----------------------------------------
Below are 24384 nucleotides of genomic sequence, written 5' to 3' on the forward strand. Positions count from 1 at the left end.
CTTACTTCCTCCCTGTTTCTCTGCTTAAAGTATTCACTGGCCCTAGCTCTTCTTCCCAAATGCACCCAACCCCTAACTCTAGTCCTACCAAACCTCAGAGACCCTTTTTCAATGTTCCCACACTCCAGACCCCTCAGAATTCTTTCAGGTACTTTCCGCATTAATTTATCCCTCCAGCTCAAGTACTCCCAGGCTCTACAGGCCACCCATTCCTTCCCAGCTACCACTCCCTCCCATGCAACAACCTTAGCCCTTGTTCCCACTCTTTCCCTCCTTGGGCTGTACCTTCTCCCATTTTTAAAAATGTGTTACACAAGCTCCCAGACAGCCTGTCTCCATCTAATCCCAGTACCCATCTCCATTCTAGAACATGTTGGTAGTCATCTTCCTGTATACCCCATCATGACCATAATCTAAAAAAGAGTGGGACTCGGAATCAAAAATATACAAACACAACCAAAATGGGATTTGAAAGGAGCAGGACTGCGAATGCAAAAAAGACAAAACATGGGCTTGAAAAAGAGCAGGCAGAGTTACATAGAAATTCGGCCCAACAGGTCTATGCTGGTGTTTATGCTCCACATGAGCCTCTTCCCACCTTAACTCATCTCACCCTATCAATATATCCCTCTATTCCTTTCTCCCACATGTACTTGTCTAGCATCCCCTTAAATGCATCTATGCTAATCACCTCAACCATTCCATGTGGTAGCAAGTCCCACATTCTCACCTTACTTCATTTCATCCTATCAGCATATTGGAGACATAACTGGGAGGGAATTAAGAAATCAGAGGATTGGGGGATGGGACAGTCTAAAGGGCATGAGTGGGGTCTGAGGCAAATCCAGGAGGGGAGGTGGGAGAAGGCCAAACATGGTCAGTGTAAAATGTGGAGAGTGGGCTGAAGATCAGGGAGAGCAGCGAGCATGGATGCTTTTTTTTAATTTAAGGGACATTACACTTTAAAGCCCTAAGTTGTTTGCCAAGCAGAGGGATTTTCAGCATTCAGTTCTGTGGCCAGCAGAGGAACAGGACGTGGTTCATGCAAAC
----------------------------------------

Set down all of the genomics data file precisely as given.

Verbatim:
Below are 24384 nucleotides of genomic sequence, written 5' to 3' on the forward strand. Positions count from 1 at the left end.
CTTACTTCCTCCCTGTTTCTCTGCTTAAAGTATTCACTGGCCCTAGCTCTTCTTCCCAAATGCACCCAACCCCTAACTCTAGTCCTACCAAACCTCAGAGACCCTTTTTCAATGTTCCCACACTCCAGACCCCTCAGAATTCTTTCAGGTACTTTCCGCATTAATTTATCCCTCCAGCTCAAGTACTCCCAGGCTCTACAGGCCACCCATTCCTTCCCAGCTACCACTCCCTCCCATGCAACAACCTTAGCCCTTGTTCCCACTCTTTCCCTCCTTGGGCTGTACCTTCTCCCATTTTTAAAAATGTGTTACACAAGCTCCCAGACAGCCTGTCTCCATCTAATCCCAGTACCCATCTCCATTCTAGAACATGTTGGTAGTCATCTTCCTGTATACCCCATCATGACCATAATCTAAAAAAGAGTGGGACTCGGAATCAAAAATATACAAACACAACCAAAATGGGATTTGAAAGGAGCAGGACTGCGAATGCAAAAAAGACAAAACATGGGCTTGAAAAAGAGCAGGCAGAGTTACATAGAAATTCGGCCCAACAGGTCTATGCTGGTGTTTATGCTCCACATGAGCCTCTTCCCACCTTAACTCATCTCACCCTATCAATATATCCCTCTATTCCTTTCTCCCACATGTACTTGTCTAGCATCCCCTTAAATGCATCTATGCTAATCACCTCAACCATTCCATGTGGTAGCAAGTCCCACATTCTCACCTTACTTCATTTCATCCTATCAGCATATTGGAGACATAACTGGGAGGGAATTAAGAAATCAGAGGATTGGGGGATGGGACAGTCTAAAGGGCATGAGTGGGGTCTGAGGCAAATCCAGGAGGGGAGGTGGGAGAAGGCCAAACATGGTCAGTGTAAAATGTGGAGAGTGGGCTGAAGATCAGGGAGAGCAGCGAGCATGGATGCTTTTTTTTAATTTAAGGGACATTACACTTTAAAGCCCTAAGTTGTTTGCCAAGCAGAGGGATTTTCAGCATTCAGTTCTGTGGCCAGCAGAGGAACAGGACGTGGTTCATGCAAAC